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macrumors newbie
Original poster
Feb 22, 2023
Hello everybody!

I am currently typing on a 13" non-Retina MacBook Pro from 2012 and looking for an upgrade. I've been thinking of getting a brand-new M2 MBP 14" or 16" or maybe a 2nd hand 16" 2019 model, but I am somehow worried about damages when the laptop is in transit – I usually commute by bicycle to university where my MacBook Pro is in a sleeve inside the laptop compartment, which is closest relative to my back. While I have never had problems with my MBP, I have a feeling that this might be different with a new model – My brother has a 16" M1 MBP and the lid does not seem robust in any way, especially when a backpack is a little bit filled, and my biggest nightmare would be any display damages due to some force exerted on the lid. This is the next best post that addresses my concerns, and while the notion of "burnt pixels" is a little bit confusing, the original poster has taken some measure by using a hard case and a sleeve only to still have dead pixels due to sandwiching the laptop in the backpack. Again, with my current MBP, I have no doubts of its "ruggedness", but as of now I am too risk-averse to spend 2500+$ to realise that the laptop does not like bicycle rides in a backpack. So to all owners of 14" or 16" MacBooks (both Apple Silicone and Intel) who commute by bicycle with their laptops, what is your experience?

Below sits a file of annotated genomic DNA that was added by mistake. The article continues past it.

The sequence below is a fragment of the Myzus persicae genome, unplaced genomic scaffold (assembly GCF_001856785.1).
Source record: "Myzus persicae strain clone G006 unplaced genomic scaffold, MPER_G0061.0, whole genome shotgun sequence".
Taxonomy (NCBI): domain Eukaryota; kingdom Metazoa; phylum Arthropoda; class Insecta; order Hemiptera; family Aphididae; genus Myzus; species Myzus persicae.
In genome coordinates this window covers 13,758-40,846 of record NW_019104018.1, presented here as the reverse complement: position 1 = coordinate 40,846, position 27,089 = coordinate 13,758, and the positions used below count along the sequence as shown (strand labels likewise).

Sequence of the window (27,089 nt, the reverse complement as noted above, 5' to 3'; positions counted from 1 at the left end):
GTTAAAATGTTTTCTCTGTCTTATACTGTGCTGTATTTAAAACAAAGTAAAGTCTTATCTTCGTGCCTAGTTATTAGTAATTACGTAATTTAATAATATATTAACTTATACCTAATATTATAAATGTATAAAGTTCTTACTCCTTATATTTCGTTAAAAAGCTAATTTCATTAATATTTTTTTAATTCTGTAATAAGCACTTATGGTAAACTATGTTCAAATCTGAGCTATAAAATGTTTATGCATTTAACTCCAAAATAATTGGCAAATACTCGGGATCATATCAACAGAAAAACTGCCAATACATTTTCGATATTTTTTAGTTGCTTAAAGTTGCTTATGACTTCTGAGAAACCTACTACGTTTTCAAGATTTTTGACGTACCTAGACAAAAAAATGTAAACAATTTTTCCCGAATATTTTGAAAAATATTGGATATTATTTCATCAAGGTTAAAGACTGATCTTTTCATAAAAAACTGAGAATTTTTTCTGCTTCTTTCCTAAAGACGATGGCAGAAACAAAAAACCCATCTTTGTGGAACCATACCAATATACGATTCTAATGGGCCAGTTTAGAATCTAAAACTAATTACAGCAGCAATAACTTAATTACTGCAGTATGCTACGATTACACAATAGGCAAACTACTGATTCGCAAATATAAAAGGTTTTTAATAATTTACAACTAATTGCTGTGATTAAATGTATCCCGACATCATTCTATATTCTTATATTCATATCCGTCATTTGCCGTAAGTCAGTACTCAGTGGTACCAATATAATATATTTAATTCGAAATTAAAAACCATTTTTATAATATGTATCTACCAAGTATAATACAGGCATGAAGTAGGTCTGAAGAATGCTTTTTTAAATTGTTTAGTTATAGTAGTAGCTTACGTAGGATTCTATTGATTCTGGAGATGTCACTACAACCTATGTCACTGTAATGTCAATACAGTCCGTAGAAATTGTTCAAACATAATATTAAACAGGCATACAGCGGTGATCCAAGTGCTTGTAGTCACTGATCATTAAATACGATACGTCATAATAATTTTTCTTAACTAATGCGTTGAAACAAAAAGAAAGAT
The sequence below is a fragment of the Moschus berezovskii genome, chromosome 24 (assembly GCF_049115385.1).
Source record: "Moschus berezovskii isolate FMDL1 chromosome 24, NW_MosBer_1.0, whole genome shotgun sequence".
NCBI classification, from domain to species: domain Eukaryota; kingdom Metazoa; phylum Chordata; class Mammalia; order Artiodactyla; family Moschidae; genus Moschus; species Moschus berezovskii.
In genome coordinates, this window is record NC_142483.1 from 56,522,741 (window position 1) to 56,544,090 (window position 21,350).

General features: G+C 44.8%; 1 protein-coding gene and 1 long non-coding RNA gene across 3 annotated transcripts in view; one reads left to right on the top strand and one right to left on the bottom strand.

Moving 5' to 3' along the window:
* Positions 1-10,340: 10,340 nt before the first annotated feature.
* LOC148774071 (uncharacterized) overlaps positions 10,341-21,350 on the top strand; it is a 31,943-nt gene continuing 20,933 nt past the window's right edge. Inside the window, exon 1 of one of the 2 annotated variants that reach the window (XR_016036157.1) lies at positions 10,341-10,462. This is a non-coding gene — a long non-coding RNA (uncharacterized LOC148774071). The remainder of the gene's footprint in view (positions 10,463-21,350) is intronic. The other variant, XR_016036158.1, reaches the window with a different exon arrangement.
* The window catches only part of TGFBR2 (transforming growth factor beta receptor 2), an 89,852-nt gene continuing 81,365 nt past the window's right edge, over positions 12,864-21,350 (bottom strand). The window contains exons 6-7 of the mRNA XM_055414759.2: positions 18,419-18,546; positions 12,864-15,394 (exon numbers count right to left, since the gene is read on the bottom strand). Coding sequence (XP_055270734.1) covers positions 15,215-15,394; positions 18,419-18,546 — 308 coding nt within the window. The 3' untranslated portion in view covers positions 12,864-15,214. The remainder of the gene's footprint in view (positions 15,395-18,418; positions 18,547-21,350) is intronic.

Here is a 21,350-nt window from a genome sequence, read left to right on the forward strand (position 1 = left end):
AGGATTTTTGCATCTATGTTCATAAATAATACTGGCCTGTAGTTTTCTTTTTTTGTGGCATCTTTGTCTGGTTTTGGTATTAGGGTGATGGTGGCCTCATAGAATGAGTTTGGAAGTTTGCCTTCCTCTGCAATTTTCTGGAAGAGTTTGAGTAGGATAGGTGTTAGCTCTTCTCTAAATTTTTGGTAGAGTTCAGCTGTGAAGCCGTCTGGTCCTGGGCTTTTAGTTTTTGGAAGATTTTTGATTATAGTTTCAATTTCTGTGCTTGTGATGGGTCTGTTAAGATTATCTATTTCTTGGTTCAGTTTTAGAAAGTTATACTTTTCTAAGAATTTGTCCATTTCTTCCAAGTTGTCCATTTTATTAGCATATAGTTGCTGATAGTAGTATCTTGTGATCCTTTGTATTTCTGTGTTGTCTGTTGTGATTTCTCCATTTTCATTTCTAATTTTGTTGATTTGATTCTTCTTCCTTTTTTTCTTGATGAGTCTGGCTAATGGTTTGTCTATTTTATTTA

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macrumors 6502a
Sep 25, 2001
Lund, Sweden
Buy a better bag. Too much force on the lid will crack the display. It has been this way for years, no news really but since the computers are a lot thinner now than your old 2012 they are not as rugged as the old tanks. That said, you have to put substantial force on the lid for them to crack. The most common issue from what I see are id*ots that put a stack of paper with a clip betwwen the keyboard and screen and then put it in a bag where force is applied and then it cracks almost immediately.


macrumors Penryn
Feb 20, 2009
Do not, DO NOT, pack ANY Macbook in a backpack that doesn't provide adequate protection for the laptop.

By "protection", I mean there should be NO pressure on EITHER SIDE of the case when it's packed inside.

If your current backpack won't do, get another.
And it had better be WATERPROOF, as well.
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Aug 6, 2017
Cheney, WA, USA
What Fisherrman said, plus do get a backpack that has a well-padded compartment a half inch larger than your laptop. Fill the gap with a side loading neoprene sleeve and leave the sleeve in the backpack. You can put a wool tube sock in the backpack's padded compartment before you insert the sleeve if you're prone to drop your backpack when you take it off.
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